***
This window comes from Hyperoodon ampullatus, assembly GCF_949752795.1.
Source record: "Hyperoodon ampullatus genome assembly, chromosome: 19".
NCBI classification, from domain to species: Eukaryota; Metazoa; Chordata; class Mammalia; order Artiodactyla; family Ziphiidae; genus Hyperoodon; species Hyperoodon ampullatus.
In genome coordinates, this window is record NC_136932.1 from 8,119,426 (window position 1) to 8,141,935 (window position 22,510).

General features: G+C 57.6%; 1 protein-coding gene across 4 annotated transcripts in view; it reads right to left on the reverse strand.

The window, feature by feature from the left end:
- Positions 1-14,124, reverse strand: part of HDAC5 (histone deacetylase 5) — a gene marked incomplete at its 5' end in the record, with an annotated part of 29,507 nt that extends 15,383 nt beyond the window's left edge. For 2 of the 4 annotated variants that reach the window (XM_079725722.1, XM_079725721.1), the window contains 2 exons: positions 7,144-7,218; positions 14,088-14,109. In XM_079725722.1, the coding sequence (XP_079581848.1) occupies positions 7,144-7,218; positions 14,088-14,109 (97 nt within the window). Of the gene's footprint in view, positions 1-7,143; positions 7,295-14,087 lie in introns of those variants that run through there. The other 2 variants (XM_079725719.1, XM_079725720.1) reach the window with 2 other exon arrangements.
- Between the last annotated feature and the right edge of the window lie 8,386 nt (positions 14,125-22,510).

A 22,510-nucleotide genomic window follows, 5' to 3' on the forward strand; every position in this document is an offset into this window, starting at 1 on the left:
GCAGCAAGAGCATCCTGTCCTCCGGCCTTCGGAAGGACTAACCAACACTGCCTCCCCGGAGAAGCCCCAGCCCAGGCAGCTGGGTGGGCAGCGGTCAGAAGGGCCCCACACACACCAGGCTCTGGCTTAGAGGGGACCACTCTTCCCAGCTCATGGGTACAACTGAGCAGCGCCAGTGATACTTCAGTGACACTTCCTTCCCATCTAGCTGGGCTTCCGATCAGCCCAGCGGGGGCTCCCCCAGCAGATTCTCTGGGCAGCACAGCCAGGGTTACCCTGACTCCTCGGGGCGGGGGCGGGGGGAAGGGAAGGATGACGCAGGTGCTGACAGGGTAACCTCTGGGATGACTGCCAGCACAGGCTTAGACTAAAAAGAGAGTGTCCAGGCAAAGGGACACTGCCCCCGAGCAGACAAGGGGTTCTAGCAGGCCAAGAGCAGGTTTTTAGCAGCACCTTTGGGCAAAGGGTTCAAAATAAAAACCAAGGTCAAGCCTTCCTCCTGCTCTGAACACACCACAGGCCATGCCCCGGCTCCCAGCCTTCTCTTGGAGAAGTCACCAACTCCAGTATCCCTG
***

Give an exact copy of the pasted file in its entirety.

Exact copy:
This window comes from Hyperoodon ampullatus, assembly GCF_949752795.1.
Source record: "Hyperoodon ampullatus genome assembly, chromosome: 19".
NCBI classification, from domain to species: Eukaryota; Metazoa; Chordata; class Mammalia; order Artiodactyla; family Ziphiidae; genus Hyperoodon; species Hyperoodon ampullatus.
In genome coordinates, this window is record NC_136932.1 from 8,119,426 (window position 1) to 8,141,935 (window position 22,510).

General features: G+C 57.6%; 1 protein-coding gene across 4 annotated transcripts in view; it reads right to left on the reverse strand.

The window, feature by feature from the left end:
- Positions 1-14,124, reverse strand: part of HDAC5 (histone deacetylase 5) — a gene marked incomplete at its 5' end in the record, with an annotated part of 29,507 nt that extends 15,383 nt beyond the window's left edge. For 2 of the 4 annotated variants that reach the window (XM_079725722.1, XM_079725721.1), the window contains 2 exons: positions 7,144-7,218; positions 14,088-14,109. In XM_079725722.1, the coding sequence (XP_079581848.1) occupies positions 7,144-7,218; positions 14,088-14,109 (97 nt within the window). Of the gene's footprint in view, positions 1-7,143; positions 7,295-14,087 lie in introns of those variants that run through there. The other 2 variants (XM_079725719.1, XM_079725720.1) reach the window with 2 other exon arrangements.
- Between the last annotated feature and the right edge of the window lie 8,386 nt (positions 14,125-22,510).

A 22,510-nucleotide genomic window follows, 5' to 3' on the forward strand; every position in this document is an offset into this window, starting at 1 on the left:
GCAGCAAGAGCATCCTGTCCTCCGGCCTTCGGAAGGACTAACCAACACTGCCTCCCCGGAGAAGCCCCAGCCCAGGCAGCTGGGTGGGCAGCGGTCAGAAGGGCCCCACACACACCAGGCTCTGGCTTAGAGGGGACCACTCTTCCCAGCTCATGGGTACAACTGAGCAGCGCCAGTGATACTTCAGTGACACTTCCTTCCCATCTAGCTGGGCTTCCGATCAGCCCAGCGGGGGCTCCCCCAGCAGATTCTCTGGGCAGCACAGCCAGGGTTACCCTGACTCCTCGGGGCGGGGGCGGGGGGAAGGGAAGGATGACGCAGGTGCTGACAGGGTAACCTCTGGGATGACTGCCAGCACAGGCTTAGACTAAAAAGAGAGTGTCCAGGCAAAGGGACACTGCCCCCGAGCAGACAAGGGGTTCTAGCAGGCCAAGAGCAGGTTTTTAGCAGCACCTTTGGGCAAAGGGTTCAAAATAAAAACCAAGGTCAAGCCTTCCTCCTGCTCTGAACACACCACAGGCCATGCCCCGGCTCCCAGCCTTCTCTTGGAGAAGTCACCAACTCCAGTATCCCTG